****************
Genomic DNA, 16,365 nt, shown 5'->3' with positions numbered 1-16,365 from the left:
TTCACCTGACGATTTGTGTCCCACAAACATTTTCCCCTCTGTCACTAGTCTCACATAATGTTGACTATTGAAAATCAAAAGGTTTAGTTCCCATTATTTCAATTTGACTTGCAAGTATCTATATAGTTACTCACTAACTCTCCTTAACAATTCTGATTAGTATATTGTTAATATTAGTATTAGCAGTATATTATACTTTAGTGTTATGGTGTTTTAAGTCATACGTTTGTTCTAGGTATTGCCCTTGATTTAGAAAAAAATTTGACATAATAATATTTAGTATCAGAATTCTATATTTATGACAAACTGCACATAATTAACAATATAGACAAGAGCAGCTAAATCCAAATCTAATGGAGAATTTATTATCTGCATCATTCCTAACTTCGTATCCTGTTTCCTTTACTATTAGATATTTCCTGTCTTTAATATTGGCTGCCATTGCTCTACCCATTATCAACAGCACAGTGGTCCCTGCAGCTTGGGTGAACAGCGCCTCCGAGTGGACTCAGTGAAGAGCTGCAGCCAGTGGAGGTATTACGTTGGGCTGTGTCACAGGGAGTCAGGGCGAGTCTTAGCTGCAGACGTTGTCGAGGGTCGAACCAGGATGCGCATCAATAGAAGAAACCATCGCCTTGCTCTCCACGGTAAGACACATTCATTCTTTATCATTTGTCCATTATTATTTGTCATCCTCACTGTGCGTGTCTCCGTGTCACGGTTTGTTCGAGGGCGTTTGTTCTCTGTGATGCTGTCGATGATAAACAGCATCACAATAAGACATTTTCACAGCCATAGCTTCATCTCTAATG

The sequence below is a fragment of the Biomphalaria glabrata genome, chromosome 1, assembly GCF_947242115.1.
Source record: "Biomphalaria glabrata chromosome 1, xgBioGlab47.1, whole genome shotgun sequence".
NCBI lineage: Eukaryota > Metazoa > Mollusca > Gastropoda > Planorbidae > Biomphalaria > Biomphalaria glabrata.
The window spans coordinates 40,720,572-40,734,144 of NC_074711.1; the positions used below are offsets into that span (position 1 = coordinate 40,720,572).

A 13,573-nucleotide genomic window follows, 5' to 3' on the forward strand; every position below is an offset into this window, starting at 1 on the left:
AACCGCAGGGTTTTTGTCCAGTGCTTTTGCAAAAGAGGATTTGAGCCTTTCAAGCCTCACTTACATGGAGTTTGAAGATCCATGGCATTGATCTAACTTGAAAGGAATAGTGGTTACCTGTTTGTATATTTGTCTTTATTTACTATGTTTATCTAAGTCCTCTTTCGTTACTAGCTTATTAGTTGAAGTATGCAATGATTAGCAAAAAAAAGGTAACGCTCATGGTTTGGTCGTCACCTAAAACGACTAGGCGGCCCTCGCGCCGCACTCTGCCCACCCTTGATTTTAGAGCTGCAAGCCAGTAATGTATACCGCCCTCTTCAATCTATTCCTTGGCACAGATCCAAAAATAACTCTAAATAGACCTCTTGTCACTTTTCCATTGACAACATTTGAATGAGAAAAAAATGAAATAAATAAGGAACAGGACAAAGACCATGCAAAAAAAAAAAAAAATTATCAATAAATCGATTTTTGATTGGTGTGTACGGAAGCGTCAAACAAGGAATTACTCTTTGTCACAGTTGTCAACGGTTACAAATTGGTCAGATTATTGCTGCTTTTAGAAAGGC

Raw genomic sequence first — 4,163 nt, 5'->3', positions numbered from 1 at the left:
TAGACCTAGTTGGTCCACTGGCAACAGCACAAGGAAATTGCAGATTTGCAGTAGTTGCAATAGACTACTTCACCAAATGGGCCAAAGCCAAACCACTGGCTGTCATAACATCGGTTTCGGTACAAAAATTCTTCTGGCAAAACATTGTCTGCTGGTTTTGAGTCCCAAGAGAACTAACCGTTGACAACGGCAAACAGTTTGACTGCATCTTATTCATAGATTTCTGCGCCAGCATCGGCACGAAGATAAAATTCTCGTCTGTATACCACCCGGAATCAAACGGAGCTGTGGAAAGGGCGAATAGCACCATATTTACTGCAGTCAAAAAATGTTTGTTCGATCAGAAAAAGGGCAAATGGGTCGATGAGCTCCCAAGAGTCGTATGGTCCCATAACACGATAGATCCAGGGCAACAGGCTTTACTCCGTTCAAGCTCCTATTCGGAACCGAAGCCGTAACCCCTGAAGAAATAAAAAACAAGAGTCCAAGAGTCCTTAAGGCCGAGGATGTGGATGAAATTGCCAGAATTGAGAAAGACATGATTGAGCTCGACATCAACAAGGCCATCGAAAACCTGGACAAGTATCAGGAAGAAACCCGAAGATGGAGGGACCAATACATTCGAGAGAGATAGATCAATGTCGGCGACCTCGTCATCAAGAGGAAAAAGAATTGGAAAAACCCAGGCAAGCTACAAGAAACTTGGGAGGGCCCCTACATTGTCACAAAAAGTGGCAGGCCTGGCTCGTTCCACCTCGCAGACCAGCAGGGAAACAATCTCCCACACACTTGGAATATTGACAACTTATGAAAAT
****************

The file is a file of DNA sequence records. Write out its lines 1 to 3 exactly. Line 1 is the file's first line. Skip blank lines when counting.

Genomic DNA, 16,365 nt, shown 5'->3' with positions numbered 1-16,365 from the left:
TTCACCTGACGATTTGTGTCCCACAAACATTTTCCCCTCTGTCACTAGTCTCACATAATGTTGACTATTGAAAATCAAAAGGTTTAGTTCCCATTATTTCAATTTGACTTGCAAGTATCTATATAGTTACTCACTAACTCTCCTTAACAATTCTGATTAGTATATTGTTAATATTAGTATTAGCAGTATATTATACTTTAGTGTTATGGTGTTTTAAGTCATACGTTTGTTCTAGGTATTGCCCTTGATTTAGAAAAAAATTTGACATAATAATATTTAGTATCAGAATTCTATATTTATGACAAACTGCACATAATTAACAATATAGACAAGAGCAGCTAAATCCAAATCTAATGGAGAATTTATTATCTGCATCATTCCTAACTTCGTATCCTGTTTCCTTTACTATTAGATATTTCCTGTCTTTAATATTGGCTGCCATTGCTCTACCCATTATCAACAGCACAGTGGTCCCTGCAGCTTGGGTGAACAGCGCCTCCGAGTGGACTCAGTGAAGAGCTGCAGCCAGTGGAGGTATTACGTTGGGCTGTGTCACAGGGAGTCAGGGCGAGTCTTAGCTGCAGACGTTGTCGAGGGTCGAACCAGGATGCGCATCAATAGAAGAAACCATCGCCTTGCTCTCCACGGTAAGACACATTCATTCTTTATCATTTGTCCATTATTATTTGTCATCCTCACTGTGCGTGTCTCCGTGTCACGGTTTGTTCGAGGGCGTTTGTTCTCTGTGATGCTGTCGATGATAAACAGCATCACAATAAGACATTTTCACAGCCATAGCTTCATCTCTAATG

The sequence below is a fragment of the Biomphalaria glabrata genome, chromosome 1, assembly GCF_947242115.1.